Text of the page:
The Art Institute of Houston
Go with your gut and you'll be surprised how often it pays off. Scott Smith , Program Coordinator , The Art Institute of Houston
Was there a defining moment when you knew you were destined to become a creative professional?
It was the first time I got positive feedback from a magazine editor. While it was a rejection—a normal part of the creative process—it spurred me to keep pushing forward. Today, I collect rejections like other people collect trading cards or fine wine. Accept rejection. But be driven.
How do you weave your professional background into the classroom experience?
I approach each class assignment as a mission. My students must reach certain checkpoints in order to be successful. I use my editor’s eye to give them critical examples drawn from actual work I’ve created or reviewed.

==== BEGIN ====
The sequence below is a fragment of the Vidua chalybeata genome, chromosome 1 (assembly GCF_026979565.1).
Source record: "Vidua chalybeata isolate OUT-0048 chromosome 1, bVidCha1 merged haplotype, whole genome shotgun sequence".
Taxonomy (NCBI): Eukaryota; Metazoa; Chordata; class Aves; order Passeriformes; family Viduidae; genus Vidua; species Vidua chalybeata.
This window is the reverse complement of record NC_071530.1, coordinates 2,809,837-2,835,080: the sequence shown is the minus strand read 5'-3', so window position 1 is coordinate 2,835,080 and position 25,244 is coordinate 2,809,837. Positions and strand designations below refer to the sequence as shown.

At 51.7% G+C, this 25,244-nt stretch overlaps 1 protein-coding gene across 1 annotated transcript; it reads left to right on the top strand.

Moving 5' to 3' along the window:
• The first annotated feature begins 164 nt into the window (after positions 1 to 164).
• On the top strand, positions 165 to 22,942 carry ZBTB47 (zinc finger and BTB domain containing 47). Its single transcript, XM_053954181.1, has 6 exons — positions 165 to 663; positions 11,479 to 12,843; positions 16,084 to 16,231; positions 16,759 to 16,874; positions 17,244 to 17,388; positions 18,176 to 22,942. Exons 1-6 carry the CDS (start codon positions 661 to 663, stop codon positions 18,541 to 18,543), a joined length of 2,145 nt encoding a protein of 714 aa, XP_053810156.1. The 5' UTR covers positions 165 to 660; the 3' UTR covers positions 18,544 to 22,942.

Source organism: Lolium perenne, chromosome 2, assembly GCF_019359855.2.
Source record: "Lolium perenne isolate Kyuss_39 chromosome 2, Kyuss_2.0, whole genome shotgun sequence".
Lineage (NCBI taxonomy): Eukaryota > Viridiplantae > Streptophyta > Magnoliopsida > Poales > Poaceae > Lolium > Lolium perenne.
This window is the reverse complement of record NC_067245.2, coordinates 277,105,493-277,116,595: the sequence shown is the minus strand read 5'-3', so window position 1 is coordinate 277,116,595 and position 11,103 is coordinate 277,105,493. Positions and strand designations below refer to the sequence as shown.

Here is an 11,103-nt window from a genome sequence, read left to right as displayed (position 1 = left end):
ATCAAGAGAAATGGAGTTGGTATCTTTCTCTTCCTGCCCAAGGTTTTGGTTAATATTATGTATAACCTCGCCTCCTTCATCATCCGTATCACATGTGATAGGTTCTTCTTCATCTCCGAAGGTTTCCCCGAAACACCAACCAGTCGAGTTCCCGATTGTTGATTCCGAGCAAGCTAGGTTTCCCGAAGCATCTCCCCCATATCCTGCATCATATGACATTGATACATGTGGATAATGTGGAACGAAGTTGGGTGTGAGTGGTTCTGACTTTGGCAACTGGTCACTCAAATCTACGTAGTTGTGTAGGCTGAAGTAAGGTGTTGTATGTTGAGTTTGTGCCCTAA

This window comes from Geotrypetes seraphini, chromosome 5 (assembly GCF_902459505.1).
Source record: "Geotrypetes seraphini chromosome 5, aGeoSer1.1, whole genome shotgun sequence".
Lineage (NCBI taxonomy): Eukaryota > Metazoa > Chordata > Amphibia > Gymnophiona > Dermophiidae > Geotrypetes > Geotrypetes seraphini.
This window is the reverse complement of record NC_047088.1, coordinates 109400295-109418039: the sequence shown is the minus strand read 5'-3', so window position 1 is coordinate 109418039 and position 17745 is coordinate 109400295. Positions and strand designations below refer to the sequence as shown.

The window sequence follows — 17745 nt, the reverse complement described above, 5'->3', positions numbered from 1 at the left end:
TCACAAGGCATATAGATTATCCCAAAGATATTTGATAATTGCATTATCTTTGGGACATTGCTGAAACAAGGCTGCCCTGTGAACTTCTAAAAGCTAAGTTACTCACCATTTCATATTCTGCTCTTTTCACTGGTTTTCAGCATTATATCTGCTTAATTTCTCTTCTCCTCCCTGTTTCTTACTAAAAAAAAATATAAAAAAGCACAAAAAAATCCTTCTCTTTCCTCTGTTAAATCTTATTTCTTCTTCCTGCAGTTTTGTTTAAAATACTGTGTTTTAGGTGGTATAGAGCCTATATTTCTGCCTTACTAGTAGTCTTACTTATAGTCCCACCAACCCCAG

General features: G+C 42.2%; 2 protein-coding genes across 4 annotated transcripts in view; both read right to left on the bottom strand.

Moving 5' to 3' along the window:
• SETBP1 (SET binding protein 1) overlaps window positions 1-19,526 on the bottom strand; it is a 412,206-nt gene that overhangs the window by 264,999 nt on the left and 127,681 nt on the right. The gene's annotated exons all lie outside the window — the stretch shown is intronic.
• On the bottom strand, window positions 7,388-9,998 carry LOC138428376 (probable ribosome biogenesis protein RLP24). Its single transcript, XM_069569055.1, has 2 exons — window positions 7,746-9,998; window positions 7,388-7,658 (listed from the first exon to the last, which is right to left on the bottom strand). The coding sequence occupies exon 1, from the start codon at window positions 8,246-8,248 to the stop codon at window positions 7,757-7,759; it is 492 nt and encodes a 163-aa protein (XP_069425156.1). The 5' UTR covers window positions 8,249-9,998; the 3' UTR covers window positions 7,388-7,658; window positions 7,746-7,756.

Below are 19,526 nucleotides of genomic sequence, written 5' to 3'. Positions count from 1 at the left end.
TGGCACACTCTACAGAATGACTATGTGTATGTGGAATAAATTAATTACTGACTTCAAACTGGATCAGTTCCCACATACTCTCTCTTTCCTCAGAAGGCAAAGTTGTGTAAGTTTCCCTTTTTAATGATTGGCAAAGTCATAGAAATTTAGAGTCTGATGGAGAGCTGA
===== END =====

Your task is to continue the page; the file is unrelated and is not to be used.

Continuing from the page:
What class assignment exemplifies your approach to teaching and mentoring.
I believe coming up with projects that relate to a specific field of study makes them more relevant. I could simply assign an essay on Shakespeare, but I’d rather have students form groups and re-imagine a scene from one of his plays in a more modern era.
What’s the most important thing you impart to students to help them succeed in class and the real world?
Take a risk. It may not pay off right away—or ever—but your creative work will be inspired by the fight for something new. Success is part instinct, part tact, and part risk. Go with your gut and you’ll be surprised how often it pays off.
Anything else you’d like to share?
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